• Less than a third of the public – only 29% – said they had read or heard about a national EMR program. This represents 62 million U.S. adults. Our demographic data showed that these were, predictably, primarily the better-educated, higher-income, technology-using members of the public.


In his testimony, Dr. Westin made several recommendations to the Committee, based on the survey findings:

  • Create a “Privacy by Design Working Group” in the EMR Program now to:
    • conduct continuing EMR Privacy Risk and Threat Assessments design and propose new privacy laws and regulations to accompany EMR roll-outs
    • identify system design elements that would enhance rather than defeat privacy interests
    • identify and test procedures to empower individual patients to access the EMR systems directly, to assert their privacy rights and carry out their individual privacy choices.
  • Create an EMR Privacy Board with continuing problem-solving identification, investigative, and standards-recommending duties.HARRIS INTERACTIVE, INC.



February 16, 2005


Conducted For:




Study No. 23283

Field Period: February 8 – 13, 2005

Sample: 1,012 adults aged 18 or over


Harris Interactive conducted this survey by telephone within the United States between February 8 and 13, 2005 among a nationwide cross section of 1,012 adults (ages 18 and over). Figures for age, sex, race, education, number of adults, number of voice/telephone lines in the household, region and size of place were weighted where necessary to align them with their actual proportions in the population.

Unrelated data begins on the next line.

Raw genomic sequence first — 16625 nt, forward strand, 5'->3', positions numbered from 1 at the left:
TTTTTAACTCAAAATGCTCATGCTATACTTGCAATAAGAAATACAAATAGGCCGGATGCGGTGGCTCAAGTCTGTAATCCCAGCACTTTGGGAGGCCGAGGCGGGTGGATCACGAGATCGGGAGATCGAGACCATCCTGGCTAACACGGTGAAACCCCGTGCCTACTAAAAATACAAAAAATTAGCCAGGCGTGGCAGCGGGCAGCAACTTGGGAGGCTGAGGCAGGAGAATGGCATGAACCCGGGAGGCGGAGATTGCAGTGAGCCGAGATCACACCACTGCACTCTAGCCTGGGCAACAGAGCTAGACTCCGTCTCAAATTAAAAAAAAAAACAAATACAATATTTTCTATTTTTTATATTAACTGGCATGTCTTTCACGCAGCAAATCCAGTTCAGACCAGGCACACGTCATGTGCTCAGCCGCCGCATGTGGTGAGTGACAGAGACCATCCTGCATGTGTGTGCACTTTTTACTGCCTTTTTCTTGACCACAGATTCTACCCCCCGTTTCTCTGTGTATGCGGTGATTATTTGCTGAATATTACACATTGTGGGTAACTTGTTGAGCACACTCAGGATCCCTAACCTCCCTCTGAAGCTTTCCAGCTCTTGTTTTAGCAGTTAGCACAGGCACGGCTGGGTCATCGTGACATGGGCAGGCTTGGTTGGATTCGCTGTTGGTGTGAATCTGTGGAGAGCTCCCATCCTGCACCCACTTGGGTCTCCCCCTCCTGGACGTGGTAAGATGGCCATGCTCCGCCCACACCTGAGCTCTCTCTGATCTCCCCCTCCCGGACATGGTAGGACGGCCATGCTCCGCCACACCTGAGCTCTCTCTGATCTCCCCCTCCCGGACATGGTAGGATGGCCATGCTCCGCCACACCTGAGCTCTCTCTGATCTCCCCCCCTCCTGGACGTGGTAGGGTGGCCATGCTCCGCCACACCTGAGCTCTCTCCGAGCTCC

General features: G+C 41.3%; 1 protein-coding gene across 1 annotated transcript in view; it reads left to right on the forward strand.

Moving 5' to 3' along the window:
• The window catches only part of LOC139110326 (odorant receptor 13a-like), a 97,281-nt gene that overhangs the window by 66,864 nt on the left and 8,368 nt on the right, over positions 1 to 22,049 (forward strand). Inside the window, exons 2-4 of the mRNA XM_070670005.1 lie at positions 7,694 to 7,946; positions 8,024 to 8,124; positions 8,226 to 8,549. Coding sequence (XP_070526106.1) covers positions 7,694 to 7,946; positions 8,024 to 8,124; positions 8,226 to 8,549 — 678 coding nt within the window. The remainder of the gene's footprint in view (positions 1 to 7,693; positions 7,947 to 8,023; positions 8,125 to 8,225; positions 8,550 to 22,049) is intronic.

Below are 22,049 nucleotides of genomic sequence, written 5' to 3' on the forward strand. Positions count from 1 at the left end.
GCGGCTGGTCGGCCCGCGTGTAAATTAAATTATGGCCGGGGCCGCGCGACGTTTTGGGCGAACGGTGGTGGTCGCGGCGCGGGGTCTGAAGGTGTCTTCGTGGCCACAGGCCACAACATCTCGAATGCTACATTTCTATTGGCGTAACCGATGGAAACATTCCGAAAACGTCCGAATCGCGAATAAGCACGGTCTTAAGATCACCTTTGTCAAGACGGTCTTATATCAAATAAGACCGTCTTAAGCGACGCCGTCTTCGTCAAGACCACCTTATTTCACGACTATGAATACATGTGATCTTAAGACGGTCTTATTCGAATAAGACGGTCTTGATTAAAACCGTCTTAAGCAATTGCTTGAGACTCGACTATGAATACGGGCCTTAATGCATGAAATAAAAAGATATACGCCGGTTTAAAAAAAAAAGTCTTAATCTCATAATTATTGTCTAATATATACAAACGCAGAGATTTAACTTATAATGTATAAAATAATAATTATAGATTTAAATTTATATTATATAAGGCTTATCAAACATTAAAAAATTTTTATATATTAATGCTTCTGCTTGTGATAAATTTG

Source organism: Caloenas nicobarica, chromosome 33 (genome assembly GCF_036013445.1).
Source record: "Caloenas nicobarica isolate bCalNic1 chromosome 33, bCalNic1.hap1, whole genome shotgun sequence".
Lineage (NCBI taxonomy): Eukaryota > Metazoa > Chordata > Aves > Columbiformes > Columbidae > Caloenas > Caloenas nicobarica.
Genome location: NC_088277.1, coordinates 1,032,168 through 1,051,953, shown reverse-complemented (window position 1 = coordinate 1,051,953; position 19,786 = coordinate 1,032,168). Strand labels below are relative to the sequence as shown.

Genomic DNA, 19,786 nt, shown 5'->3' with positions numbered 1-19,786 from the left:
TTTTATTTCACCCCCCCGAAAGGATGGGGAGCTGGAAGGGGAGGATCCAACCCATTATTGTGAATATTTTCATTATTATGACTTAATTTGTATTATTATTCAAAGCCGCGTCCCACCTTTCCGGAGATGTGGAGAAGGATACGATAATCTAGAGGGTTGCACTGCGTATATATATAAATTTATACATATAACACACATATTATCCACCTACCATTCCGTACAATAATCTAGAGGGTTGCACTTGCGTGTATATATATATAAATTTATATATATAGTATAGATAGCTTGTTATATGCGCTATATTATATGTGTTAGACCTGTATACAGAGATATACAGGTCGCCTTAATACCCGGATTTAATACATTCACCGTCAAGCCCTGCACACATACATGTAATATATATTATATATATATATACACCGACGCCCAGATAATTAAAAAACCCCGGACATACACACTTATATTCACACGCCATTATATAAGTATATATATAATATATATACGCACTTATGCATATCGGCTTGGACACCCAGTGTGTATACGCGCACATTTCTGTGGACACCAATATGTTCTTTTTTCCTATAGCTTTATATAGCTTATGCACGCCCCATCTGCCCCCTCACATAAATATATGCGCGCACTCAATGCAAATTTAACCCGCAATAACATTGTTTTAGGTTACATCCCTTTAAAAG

In theory, with a probability sample of this size, one can say with 95 percent certainty that the results for the total sample have a sampling error precision of plus or minus 3 percentage points of what they would be if the entire U.S. adult population had been polled with complete accuracy. Statistical precision for the smaller samples is plus or minus 5 percentage points. Unfortunately, there are several other possible sources of error in all polls or surveys that are probably more serious than theoretical calculations of sampling error. They include refusals to be interviewed (nonresponse), question wording and question order, interviewer bias, weighting by demographic control data and screening (e.g., for likely voters). It is impossible to quantify the errors that may result from these factors.

Notes on reading the results

The percentage of respondents has been included for each item. An asterisk (*) signifies a value of less than one-half percent. A dash represents a value of zero. Percentages may not always add up to 100% because of computer rounding or the acceptance of multiple answers from respondents answering that question.

© 2005 Harris Interactive, Inc.



Q650 [1] In the past three years, do you believe that [Insert each item] has disclosed your personal medical information in a way that you felt was improper, or not?

Yes % No % Not Sure (v) Decline to answer (v)

1 A doctor who has treated you or a family member 5 94 1 *

2 A clinic or hospital that treated you or a family member 8 91 1 *

3 Your employer or a family member?s employer 5 94 1 *

4 A health insurance company 8 90 1 *

5 A public health agency 5 93 2 *

NET 14%


Q655 [2] Since 2000, a Federal Health Privacy Regulation (called the HIPAA Rule) has required all health care organizations to give patients a privacy notice explaining how the organization will collect and use the patient’s health information, how it will keep theinformation secure, how patients can get access to their own health records, correct any errors, and control most disclosures of their information to people outside the health care system. Have you ever received one of these HIPAA health privacy notices?